Friday, April 25, 2014

Probing guidelines

I decided to write a blog on probing guidelines.

Keep in mind that this is not a guide to probing in itself (there is a very good tutorial for this in the game) but more of a hints and tips section that allows you to probe more successful.
Of course probing skills are still the most important thing to get up if you want quicker results and there are some helpful implants. This blog is focused on wormholes.

Introduction to probing

Cosmic signatures are certain indications in EVE solar systems that there are locations in the system that you need to probe down.
The signatures always point to one of the following: Wormholes, Gas sites (formerly named ladar), Relic sites (formerly named radar), Data sites (formerly named magnetometric) or regular combat sites. In EVE there is a mechanic called probing which allows you to pinpoint those signatures and bookmark them.

Simply put, probing uses a technique called multilateration (a more advanced form of triangulation, techniques used in the real world to get an estimated location without using GPS) by using multiple probes in a 3D area that each check the distance to a certain signatures. The more results from probes in different directions around the signature, the more accurate the location. You might want to check the next chapter on prerequirements first if you are not already flying a probing ship or have the appropriate skills, below is an explanation of how probing works and a basic tutorial.

A real-life example of triangulation.
By default EVE already gives you a global idea of where each signature is located. This is a sphere in the star map that shows in what area the signature may be. If you launch your probes, drag them (from the edge of the scan area) to the maximum possible size and analyze the signatures, you will notice that the spheres within the probe range change into dots to give a more accurate representation of their location.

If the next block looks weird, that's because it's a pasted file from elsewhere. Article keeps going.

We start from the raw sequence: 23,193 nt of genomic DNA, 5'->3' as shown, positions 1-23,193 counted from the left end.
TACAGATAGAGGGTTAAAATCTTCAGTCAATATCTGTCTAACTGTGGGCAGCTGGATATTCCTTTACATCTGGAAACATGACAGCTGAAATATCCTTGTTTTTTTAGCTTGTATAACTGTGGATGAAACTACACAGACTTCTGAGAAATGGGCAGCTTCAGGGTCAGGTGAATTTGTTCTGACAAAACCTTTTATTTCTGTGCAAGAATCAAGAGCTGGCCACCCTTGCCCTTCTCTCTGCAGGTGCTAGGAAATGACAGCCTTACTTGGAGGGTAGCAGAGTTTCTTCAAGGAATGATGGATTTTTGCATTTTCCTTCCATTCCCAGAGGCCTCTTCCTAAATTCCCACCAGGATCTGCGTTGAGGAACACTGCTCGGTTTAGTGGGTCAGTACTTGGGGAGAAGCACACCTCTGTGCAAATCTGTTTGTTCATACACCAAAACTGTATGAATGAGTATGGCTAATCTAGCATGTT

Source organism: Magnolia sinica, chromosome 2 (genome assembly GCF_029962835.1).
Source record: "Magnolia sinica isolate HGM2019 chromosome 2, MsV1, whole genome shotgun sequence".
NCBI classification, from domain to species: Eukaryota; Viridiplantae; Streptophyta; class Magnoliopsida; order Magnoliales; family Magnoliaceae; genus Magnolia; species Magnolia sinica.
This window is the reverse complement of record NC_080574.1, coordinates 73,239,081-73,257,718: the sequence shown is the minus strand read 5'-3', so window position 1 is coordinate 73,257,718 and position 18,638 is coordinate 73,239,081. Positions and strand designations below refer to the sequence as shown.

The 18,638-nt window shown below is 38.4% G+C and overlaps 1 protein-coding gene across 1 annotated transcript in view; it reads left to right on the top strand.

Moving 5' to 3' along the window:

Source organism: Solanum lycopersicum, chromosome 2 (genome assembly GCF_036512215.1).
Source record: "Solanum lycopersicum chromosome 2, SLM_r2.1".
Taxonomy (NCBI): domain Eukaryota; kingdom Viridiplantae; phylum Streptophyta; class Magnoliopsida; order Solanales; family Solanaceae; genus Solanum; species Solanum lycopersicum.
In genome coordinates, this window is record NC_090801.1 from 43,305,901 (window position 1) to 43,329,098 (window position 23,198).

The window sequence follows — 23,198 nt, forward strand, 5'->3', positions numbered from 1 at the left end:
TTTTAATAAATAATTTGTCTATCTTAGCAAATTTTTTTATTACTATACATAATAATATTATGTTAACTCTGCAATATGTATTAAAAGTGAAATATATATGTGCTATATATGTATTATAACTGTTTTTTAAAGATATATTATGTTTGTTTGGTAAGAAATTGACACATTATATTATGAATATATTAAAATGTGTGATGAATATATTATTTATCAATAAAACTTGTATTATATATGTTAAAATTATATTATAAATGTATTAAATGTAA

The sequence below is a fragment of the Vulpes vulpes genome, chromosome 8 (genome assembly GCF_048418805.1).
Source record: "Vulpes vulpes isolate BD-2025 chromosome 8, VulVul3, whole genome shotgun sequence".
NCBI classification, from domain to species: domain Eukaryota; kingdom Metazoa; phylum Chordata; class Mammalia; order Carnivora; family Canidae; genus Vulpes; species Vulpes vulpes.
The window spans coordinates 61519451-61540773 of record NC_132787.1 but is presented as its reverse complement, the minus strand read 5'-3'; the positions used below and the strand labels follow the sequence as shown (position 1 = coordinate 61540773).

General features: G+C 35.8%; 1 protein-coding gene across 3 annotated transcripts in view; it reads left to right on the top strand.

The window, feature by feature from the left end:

Sometimes they will change into a circle, this means that there is not enough data from the probes to correctly calculate the location (for example, the signature intersects with only two probes) so it must be somewhere along the line of the circle. Re-position your probes around the object or scan a bigger area to find the location. Sometimes you also get two dots for a signature, this means that because of lack of information the signature can be in two locations. Check the most far-away dot first, usually that one is closest by the actual location.

After getting the red dots for locations you can move into locations with more precision. Since we focus on wormholes, you usually want to find those first. Sort the scanner window by signal strength and focus on the signature with the best signal for now. Later I will explain more about signature strength and the useful information behind it. As soon as you select the signature in the scanner window you'll notice that the others disappear from the map for now. Move your mouse around and re-position the center of your probes to match the signature location as close as possible. Now lower your scan range to half (or less if you have good probing skills / bonuses). After you have done this, hit analyze again.